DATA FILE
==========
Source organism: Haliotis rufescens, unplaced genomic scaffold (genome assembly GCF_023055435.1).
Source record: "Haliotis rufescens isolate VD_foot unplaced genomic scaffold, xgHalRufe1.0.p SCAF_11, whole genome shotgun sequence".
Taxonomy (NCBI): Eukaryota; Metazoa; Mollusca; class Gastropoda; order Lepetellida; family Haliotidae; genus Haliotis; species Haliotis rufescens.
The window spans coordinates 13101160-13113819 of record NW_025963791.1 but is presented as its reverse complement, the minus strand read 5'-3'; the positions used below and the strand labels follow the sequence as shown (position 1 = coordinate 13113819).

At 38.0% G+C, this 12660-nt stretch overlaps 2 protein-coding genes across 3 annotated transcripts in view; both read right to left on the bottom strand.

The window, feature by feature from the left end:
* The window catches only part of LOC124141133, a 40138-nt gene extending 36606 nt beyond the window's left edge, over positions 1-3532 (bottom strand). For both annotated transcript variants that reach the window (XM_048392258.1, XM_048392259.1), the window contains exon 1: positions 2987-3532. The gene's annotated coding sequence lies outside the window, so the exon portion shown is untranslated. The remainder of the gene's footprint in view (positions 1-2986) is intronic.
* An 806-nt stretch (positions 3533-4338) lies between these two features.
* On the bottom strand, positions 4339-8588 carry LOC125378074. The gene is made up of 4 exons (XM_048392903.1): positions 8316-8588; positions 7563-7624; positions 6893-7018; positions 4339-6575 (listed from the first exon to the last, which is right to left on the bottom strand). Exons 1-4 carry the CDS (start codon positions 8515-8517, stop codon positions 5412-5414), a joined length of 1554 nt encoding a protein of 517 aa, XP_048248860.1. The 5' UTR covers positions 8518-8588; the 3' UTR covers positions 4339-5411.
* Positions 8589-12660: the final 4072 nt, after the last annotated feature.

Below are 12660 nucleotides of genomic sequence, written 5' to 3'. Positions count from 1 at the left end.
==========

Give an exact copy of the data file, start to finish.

Source organism: Haliotis rufescens, unplaced genomic scaffold (genome assembly GCF_023055435.1).
Source record: "Haliotis rufescens isolate VD_foot unplaced genomic scaffold, xgHalRufe1.0.p SCAF_11, whole genome shotgun sequence".
Taxonomy (NCBI): Eukaryota; Metazoa; Mollusca; class Gastropoda; order Lepetellida; family Haliotidae; genus Haliotis; species Haliotis rufescens.
The window spans coordinates 13101160-13113819 of record NW_025963791.1 but is presented as its reverse complement, the minus strand read 5'-3'; the positions used below and the strand labels follow the sequence as shown (position 1 = coordinate 13113819).

At 38.0% G+C, this 12660-nt stretch overlaps 2 protein-coding genes across 3 annotated transcripts in view; both read right to left on the bottom strand.

The window, feature by feature from the left end:
* The window catches only part of LOC124141133, a 40138-nt gene extending 36606 nt beyond the window's left edge, over positions 1-3532 (bottom strand). For both annotated transcript variants that reach the window (XM_048392258.1, XM_048392259.1), the window contains exon 1: positions 2987-3532. The gene's annotated coding sequence lies outside the window, so the exon portion shown is untranslated. The remainder of the gene's footprint in view (positions 1-2986) is intronic.
* An 806-nt stretch (positions 3533-4338) lies between these two features.
* On the bottom strand, positions 4339-8588 carry LOC125378074. The gene is made up of 4 exons (XM_048392903.1): positions 8316-8588; positions 7563-7624; positions 6893-7018; positions 4339-6575 (listed from the first exon to the last, which is right to left on the bottom strand). Exons 1-4 carry the CDS (start codon positions 8515-8517, stop codon positions 5412-5414), a joined length of 1554 nt encoding a protein of 517 aa, XP_048248860.1. The 5' UTR covers positions 8518-8588; the 3' UTR covers positions 4339-5411.
* Positions 8589-12660: the final 4072 nt, after the last annotated feature.

Below are 12660 nucleotides of genomic sequence, written 5' to 3'. Positions count from 1 at the left end.